The Scott 24h and the 5th installment of the Singletrack Mind Series at Mt Annan a few weeks prior both left me with the need to wrap some new rubber around the Spark. I had been using Continental Race King Race Sports as tubeless, without much success. Whilst super light and fast, leaky sidewalls had me topping up the pressure every ride, sometimes even during a ride when the paper-thin sidewalls lost the battle against the terrain. Several flats in as many rides indicated to me that perhaps they are designed to be run with tubes.
With the Highland Fling looming, I needed to find myself a reliable set of tyres that wouldn’t require tip-toeing across anything that looked remotely sharp. The XC tyre market has many options for Australian hard-pack, with Kenda’s Small Block 8s also being very popular.
Maxxis Ikons had been keeping the Subaru-MarathonMTB.com team rolling in far North Queensland during the Crocodile Trophy, and if three riders can travel 1200km each without hitch, then they’re looking good for the smooth wingello trails.
The rubber I opted for were the Maxxis Ikon 26×2.2 with EXC/3C/EXO technologies, tubeless. Whilst not a true UST tyre, the EXO woven material sidewall indicates that these are clearly meant to be hooked up tubeless. The wall feels reassuringly thick. Triple compound 3C is an amalgamation of three rubber compounds to assist with tyre wear, and EXC technology keeps the thread count high and weight low.
Weight – the question on every discernable XC racers mind. Claimed weight is 540g which when compared to the Conti’s at 500g is noted. Actual measured weight for both tyres was 540g and 585g. Perhaps one tyre had two lay-ups of the EXO woven material, or just more rubber. With increased weight, should come increased reliability. These are looking good.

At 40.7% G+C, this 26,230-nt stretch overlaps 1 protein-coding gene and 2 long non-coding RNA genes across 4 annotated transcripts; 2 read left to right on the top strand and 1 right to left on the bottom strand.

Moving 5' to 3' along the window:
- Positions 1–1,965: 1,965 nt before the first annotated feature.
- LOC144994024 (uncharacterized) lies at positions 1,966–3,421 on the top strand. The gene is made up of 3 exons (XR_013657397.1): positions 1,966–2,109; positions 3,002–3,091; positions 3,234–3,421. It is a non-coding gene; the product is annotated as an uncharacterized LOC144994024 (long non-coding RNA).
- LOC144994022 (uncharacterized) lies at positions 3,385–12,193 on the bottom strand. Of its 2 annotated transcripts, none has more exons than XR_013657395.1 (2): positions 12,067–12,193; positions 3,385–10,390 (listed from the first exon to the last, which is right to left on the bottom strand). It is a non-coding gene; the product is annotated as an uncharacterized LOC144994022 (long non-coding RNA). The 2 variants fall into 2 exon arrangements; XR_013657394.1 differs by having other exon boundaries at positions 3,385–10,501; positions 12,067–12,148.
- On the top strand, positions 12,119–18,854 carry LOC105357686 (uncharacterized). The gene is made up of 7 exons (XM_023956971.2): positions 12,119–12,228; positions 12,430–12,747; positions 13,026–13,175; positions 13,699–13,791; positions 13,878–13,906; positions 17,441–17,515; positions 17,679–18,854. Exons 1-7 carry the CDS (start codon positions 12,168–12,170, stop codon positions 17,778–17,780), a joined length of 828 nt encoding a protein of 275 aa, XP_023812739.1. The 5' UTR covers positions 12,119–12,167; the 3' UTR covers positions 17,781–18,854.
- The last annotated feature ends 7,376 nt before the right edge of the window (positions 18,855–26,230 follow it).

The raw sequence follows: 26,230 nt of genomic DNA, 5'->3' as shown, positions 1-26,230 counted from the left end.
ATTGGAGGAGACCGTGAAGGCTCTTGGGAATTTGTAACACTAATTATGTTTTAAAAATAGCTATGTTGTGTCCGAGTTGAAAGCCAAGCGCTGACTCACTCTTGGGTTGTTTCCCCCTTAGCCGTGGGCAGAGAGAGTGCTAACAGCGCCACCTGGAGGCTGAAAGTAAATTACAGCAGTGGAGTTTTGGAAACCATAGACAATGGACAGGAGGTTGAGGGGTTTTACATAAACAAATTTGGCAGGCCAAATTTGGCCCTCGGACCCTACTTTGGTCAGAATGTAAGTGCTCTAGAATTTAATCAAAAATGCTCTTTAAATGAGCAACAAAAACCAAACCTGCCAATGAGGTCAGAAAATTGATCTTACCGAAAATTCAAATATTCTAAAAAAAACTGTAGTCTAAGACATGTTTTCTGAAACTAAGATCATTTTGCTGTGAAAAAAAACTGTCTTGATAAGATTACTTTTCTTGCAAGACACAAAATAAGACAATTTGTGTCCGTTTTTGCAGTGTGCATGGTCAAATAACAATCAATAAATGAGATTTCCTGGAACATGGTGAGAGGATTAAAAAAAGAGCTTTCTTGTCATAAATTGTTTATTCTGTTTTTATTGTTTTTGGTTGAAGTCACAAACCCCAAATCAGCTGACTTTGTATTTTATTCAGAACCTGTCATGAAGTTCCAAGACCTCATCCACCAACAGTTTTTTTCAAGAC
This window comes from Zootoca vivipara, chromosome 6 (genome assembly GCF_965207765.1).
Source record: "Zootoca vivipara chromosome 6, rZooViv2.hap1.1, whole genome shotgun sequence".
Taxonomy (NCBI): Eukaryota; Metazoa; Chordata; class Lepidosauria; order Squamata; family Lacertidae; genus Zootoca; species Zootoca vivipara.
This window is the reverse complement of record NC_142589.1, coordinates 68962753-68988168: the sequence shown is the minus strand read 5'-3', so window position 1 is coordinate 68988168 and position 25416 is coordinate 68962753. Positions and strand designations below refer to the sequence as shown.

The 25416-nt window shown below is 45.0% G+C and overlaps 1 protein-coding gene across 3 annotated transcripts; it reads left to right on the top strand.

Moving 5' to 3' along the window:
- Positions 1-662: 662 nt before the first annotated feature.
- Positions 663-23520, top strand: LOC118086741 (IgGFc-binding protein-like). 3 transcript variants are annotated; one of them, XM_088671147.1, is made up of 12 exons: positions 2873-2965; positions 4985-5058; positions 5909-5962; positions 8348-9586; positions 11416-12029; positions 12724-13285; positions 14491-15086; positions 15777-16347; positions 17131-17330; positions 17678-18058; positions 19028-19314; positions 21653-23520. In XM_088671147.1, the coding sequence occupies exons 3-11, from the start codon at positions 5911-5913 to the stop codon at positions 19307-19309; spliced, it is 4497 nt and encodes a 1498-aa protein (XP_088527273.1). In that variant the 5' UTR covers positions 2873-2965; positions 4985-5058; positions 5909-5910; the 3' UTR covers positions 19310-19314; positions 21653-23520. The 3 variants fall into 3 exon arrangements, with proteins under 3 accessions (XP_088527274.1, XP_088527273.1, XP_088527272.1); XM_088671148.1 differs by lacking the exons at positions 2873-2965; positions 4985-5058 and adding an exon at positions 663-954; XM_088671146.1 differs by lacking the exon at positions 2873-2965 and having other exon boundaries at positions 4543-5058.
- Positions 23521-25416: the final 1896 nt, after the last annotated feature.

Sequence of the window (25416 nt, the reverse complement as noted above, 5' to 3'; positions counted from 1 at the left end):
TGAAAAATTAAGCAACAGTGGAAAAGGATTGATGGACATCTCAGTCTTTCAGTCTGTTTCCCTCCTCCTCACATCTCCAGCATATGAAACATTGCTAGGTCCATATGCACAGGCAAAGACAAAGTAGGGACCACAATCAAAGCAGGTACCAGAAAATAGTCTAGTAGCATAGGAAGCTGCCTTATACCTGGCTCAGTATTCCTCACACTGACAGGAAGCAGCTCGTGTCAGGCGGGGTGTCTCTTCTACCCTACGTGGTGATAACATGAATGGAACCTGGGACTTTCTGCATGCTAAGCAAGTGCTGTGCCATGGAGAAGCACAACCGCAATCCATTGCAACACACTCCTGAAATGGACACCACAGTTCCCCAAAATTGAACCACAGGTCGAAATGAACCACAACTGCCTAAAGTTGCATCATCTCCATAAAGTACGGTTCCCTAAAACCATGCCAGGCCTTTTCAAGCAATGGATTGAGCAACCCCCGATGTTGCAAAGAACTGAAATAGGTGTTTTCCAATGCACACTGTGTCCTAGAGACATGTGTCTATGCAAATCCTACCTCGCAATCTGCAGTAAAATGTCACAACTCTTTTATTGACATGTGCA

Bag width when mounted on Stan’s Crest 24.4mm rims at 30psi measured 54.5mm when new and 56mm two months later, spot on the quoted 2.2 inches. Height from outer rim edge is also 56mm. Laid out flat the total width from bead to bead measured 143mm.
The tyres mounted without the need for an air compressor, and surprisingly held air well. No visible pin holes in the sidewall, though when submerged bubbles highlighted a leak at the rim edge. Sealant was injected and headway was made for the trail.
The Ikon is intended as an XC race tyre and true to this, rolls fast. Cornering was remarkable – a hint of drift initially before finally washing out. The thick sidewall assisted with maintaining tyre shape when things were stressed over technical rocky climbs. Centreline knobs when compared to the Race Kings appear less continuous; side knobs are significantly larger and taller. All else things being equal, this may suggest a slightly higher rolling resistance, but better cornering.
After 500km the rear tread is showing signs of wear whilst the front looks relatively unworn. The woven material in the sidewall is starting to show, but this is not unexpected given the rocks they’ve seen and is certainly not a concern yet. Just the one flat so far and at an untimely moment in the Highland Fling. To be fair though, the one inch roofing bolt which caused the flat would have done the same to a motocross tyre.
I tend to shy away from mixing mountain biking with mud so their ability to shed is unknown at this stage. I’m hoping it stays that way, at least for the remainder of the summer.
This tyre fits the XC hard-pack bill perfectly. A good mix of cornering means things wont slow you down in singletrack, light enough to test your competitors when things turn upwards, and enough speed to keep you whizzing along the fireroad. Recommended.